Trailing just behind “good” and “long” in the list of go-to adjectives most audiences use to describe movies is the phrase “it just doesn’t know what it wants to be.” As someone interested in films that push boundaries, twist genres, and break way from the “stock movie ‘A’” mold, I often read that negative remark as an unintended compliment. So take it from me – a master at dismissing negatives as misunderstood positives – when I say with a shrug and a grimace that “Deliver Us from Evil” just doesn’t know what it wants to be, I mean it as a criticism.
Exorcism movie square one: someone finds a strange artifact and unknowingly unleashes an ancient evil. This time, it’s a group of soldiers in Iraq who bring the evil back to New York City after their tour of duty – as if “coping with demonic possession” is really something that needs to be added to the list of PTSD symptoms.
A few years later, solemn-faced NYC police sergeant Ralph Sarchie (Eric Bana) and his wisecracking partner (Joel McHale) are working the overnight patrol shift when they respond to a call for disturbing, violent behavior. A woman calmly threw her baby into a lion’s den and now sits at the zoo, unresponsive, muttering the same phrase under her breath over and over. It’s the start of an unexplainable series of crimes that Sarchie becomes obsessed with linking. But as the spirituality-resistant officer digs into the case and butts heads with a maverick priest specializing in the demonic (Édgar Ramírez), he begins to face an unthinkable, paranormal conclusion.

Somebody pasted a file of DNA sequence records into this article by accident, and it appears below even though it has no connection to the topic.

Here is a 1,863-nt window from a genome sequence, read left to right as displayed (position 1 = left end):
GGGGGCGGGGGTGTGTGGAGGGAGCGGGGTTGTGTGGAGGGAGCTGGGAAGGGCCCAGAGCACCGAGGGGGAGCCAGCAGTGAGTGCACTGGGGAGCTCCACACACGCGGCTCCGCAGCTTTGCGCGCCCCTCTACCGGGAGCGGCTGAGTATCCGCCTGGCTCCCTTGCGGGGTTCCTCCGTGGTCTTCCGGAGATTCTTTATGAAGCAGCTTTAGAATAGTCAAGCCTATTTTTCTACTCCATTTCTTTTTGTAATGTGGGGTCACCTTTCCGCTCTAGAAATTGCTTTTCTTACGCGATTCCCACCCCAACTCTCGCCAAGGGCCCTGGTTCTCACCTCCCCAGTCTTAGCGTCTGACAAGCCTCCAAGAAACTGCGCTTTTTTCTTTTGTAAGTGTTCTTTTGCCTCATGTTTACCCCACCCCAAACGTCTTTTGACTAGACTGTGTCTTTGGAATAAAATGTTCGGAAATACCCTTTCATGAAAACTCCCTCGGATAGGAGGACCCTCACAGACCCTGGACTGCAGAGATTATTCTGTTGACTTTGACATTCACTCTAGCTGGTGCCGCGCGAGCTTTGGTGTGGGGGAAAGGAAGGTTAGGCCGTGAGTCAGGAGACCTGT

“Deliver Us from Evil” is Scott Derrickson’s (“Sinister,” “The Exorcism of Emily Rose”) most ambitious film yet. He reunites with his frequent co-writer Paul Harris Boardman in an attempt to transcend the horror genre by alternating suspenseful set pieces with legitimate crime drama. Together, the two have crafted an hourglass-shaped screenplay that begins and ends with broad, typical conventions but narrows in the middle for a strong passage of tight, genre-bending mystery.
The top of the hourglass, though, is rough. Derrickson takes a lot of time going through the frustrating motions of every supernatural horror film in which the protagonist refuses to believe certain events are paranormal . We see the evil is real, but Sarchie brushes it off. Repeat – upping the ante until he has no choice but to face the truth. It’s an inevitable back-and-forth that eats up a third of the film and needlessly delays the strongest drama — that of the character asking not “is this real?” but, “now that I know this is real, what do I do?” Watching this man alienate himself from his family and co-workers and go rogue to further investigate the case is a lot of fun, but to get to that point we have to wade through the opening sludge of conventional set-ups and cringe-worthy lines like when Sarchie approaches a vicious lion, quipping, “I hate cats.”
Nevertheless, “Deliver Us From Evil” takes us into some fresh territory. Notable set pieces include that trip into the Bronx zoo at night (a very creepy place when the lights are off and the crowds have gone home), and a house where light bulbs burn out instantly and even the holy candles won’t burn. The scariest moments come from POV, found footage style shots in which Sarchie’s flashlight is our only source of light as he casts it around a room and you wait for the jump.